Eleonora Bertranou teaches courses in Latin American literatures and human rights. A native of Mendoza, Argentina, she received her Ph.D.in Spanish Studies from the University of Minnesota. She published Rodolfo Walsh: argentino, escritor, militante in 2006 in Buenos Aires, Argentina.
Bruce Campbell teaches courses in Latin American culture, Latino identity in the U.S., and colonial Latin American literature. He also teaches topics courses focused on Latin American popular culture and politics. He received his Ph.D. in Cultural Studies from the University of Minnesota, and an M.A. in Spanish Language and Literature from Middlebury College. He has written two books - Mexican Murals in Times of Crisis (University of Arizona Press, 2003), and ¡Viva la historieta!: Mexicans Comics, NAFTA, and the Politics of Globalization (University Press of Mississippi, 2009).
Academic interests: implementation, facilitation, and evaluation of technology-enhanced language learning in beginning foreign language classes; the role of error correction in language learning; the use of Spanish Creoles in contemporary Latin America, Caribbean Spanish, Latin American theater, and Latino theater in the United States.
Brian Larkin teaches Latin American history. He offers a lower-division survey of Latin America from pre-Columbian period to the present day. He also teaches more focused upper-division courses on colonial Mexico, modern Mexico, and religion in Latin America. His research focuses on religion in colonial Mexico. He has written one book, The Very Nature of God: Baroque Catholicism and Religious Reform in Bourbon Mexico City (forthcoming).
Gary Prevost received his Ph.D. in political science from the University of Minnesota and has published widely on Latin America and Spain. His books include Democracy and Socialism in Sandinista Nicaragua, coauthored with Harry E. Vanden; The 1990 Nicaraguan Elections and Their Aftermath, coedited with Vanessa Castro; The Undermining of the Sandinista Revolution, coedited with Harry E. Vanden; Cuba: A Different America, coedited with Wilber Chaffee; The Bush Doctrine and Latin America, coedited with Carlos Oliva Campos; Revolutionaries to Politicians, coedited with David Close and Kalatowie Deonandan; and United States-Cuban Relations-A Critical History, coauthored with Esteban Morales, in addition to numerous articles and book chapters on Nicaragua and Spanish politics. His research on Latin America has been supported by a number of grants, including a Fulbright Central American Republics Award.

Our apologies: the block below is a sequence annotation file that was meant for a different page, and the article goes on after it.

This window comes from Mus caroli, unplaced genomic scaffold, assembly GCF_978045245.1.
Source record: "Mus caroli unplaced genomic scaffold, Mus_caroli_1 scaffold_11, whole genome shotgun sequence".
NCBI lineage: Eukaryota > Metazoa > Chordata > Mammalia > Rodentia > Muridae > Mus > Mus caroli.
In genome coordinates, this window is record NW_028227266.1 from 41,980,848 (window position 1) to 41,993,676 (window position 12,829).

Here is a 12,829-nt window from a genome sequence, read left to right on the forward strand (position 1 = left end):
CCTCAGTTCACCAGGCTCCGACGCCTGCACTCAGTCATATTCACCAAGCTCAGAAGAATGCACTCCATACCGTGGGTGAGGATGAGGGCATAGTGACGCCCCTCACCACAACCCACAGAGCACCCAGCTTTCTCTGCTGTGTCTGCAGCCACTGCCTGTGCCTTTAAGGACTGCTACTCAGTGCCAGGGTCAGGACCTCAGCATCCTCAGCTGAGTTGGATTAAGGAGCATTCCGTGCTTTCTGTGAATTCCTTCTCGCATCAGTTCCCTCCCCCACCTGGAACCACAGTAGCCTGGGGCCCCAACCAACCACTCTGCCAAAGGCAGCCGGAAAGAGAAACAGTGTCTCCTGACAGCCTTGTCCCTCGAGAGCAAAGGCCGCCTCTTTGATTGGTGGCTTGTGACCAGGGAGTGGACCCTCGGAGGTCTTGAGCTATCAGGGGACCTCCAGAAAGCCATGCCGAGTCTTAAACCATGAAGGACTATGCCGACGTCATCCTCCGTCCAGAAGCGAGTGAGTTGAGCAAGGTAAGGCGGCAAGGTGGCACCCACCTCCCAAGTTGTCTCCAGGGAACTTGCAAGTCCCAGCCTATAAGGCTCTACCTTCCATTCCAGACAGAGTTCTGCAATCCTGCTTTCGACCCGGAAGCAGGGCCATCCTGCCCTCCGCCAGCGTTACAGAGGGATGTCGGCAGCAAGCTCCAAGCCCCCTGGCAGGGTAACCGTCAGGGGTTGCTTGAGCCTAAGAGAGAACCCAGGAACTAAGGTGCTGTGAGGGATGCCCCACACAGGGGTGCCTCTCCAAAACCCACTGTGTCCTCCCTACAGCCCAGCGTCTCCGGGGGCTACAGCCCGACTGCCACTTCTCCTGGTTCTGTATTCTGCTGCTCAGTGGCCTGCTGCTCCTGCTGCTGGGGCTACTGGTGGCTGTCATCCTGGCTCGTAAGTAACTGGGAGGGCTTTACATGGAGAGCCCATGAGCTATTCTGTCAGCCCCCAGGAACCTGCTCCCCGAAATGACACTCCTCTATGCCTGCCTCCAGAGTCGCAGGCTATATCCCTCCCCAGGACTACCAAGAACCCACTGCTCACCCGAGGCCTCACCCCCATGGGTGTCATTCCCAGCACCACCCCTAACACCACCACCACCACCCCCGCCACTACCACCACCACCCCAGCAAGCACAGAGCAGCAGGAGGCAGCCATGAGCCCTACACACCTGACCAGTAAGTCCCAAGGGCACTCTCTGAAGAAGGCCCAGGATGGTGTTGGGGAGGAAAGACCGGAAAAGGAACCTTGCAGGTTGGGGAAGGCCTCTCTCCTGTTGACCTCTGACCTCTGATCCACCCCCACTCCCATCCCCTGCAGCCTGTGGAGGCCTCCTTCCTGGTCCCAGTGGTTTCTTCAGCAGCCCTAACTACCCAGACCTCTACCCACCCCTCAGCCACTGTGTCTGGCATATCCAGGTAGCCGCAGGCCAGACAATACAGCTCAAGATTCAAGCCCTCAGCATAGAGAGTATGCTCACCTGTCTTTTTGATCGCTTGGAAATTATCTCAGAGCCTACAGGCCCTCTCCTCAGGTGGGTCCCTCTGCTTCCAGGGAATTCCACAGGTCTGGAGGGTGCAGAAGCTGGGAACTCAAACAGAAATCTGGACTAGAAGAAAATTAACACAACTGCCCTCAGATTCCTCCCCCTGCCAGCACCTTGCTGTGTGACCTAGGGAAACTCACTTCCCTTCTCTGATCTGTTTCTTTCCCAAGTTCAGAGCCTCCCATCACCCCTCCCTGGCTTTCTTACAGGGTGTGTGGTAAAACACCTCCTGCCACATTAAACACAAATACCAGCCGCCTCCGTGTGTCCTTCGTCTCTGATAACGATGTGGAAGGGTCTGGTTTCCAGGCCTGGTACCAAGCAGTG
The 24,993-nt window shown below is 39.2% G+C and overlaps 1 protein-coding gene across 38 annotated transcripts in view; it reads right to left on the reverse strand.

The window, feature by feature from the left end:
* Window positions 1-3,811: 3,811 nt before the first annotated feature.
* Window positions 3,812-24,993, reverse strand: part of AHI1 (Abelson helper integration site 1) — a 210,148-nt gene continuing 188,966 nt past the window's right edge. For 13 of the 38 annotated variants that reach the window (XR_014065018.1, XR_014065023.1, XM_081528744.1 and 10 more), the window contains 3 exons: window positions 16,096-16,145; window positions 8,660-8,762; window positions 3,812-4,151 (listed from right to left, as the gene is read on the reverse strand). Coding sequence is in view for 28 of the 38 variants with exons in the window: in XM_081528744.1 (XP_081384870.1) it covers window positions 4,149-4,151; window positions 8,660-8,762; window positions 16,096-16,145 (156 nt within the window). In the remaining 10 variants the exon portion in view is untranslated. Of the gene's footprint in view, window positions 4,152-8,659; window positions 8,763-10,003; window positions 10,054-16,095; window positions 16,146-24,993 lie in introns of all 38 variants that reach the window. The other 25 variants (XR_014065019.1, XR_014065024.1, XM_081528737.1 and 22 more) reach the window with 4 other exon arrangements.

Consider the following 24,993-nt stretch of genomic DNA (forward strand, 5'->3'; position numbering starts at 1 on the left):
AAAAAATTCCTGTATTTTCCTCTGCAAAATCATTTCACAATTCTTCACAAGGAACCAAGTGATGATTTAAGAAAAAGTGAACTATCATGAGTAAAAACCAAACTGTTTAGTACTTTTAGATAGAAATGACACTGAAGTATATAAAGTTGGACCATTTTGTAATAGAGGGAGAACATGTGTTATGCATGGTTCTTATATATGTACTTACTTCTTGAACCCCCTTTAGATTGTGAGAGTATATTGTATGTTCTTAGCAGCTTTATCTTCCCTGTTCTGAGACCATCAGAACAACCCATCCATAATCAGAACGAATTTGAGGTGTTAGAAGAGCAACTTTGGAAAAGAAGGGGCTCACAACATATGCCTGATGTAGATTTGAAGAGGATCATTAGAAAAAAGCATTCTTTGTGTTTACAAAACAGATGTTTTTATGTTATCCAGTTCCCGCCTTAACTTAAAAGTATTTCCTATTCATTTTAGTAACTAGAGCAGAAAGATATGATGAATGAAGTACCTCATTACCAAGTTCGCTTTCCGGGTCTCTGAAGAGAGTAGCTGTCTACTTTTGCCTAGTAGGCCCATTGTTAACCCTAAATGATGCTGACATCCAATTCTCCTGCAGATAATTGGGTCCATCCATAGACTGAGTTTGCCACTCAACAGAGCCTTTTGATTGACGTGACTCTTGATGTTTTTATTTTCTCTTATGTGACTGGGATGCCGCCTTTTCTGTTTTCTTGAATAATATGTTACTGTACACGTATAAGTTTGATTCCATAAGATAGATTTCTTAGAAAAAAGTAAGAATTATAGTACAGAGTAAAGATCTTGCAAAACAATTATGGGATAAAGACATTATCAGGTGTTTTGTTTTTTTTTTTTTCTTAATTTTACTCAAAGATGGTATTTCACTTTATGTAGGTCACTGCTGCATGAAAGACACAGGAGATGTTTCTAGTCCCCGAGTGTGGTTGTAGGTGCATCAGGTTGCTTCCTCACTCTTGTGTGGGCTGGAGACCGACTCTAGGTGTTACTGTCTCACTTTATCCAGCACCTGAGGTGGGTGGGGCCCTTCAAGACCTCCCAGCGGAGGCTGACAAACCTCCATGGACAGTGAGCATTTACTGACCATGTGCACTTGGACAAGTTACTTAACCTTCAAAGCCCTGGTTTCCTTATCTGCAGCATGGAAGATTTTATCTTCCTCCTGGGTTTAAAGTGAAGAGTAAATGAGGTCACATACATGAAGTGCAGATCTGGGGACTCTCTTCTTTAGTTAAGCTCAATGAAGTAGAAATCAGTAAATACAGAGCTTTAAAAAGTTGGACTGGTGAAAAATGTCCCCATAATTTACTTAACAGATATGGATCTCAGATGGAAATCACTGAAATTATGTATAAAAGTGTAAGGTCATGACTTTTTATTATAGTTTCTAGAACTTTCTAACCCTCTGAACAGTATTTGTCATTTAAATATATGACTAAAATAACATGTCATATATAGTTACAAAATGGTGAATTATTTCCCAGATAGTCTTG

Christina Shouse Tourino received her PhD from The Literature Program at Duke University. She teaches courses in world literature (often including works from Mexico, Cuba, Argentina, Chile, the Dominican Republic, Brazil, and Colombia), literature of the Americas, literary theory, cultural studies, and race and ethnicity in American literatures; feminism is also an area of special interest. In her race and ethnicity courses, she often does substantive work on Latino groups in the U.S. She has published an article in Frontiers: A Journal of Women Studies on Joy Kogawa's Obasan, and one in a thematic issue of Comparative Literature and Culture (Purdue University Press) on Oscar Hijuelos' Mambo Kings Sing Songs of Love.
Vilma Chiu Walter is a faculty member in the Hispanic Studies Department at CSB/SJU. She has directed study abroad programs in Nicaragua, Costa Rica, South Africa, China, Chile, and Guatemala. She has also conducted numerous student trips to Peru, her native country. She is of Chinese-Peruvian background. Her travel experience includes extensive journeys in North, Central and South America, the Caribbean, Europe, Africa, and Asia. Her professional research includes the study of Chinese immigration to the Americas, and the study of Latin American minority and underprivileged groups and their adaptation to society. She received an M.A. in Second Language Education at St. Cloud State University, a Bachelor degree in Administrative Management at Eastern Kentucky University, and did undergraduate studies at the Universidad del Pacífico, in Lima Perú.
Gladys White has an M.A. in Romance Languages from the University of Washington, with an specialization in Latin American Literature and a PH.D in Literature from Stanford University, with specialization in Golden age and Colonial. She teaches courses in both fields, Golden Age and Latin America. Has taught a topic course in Colombia for the LLAS minor. She likes to keep her combined interest in the old and the new world.
She usually directs Programs Abroad.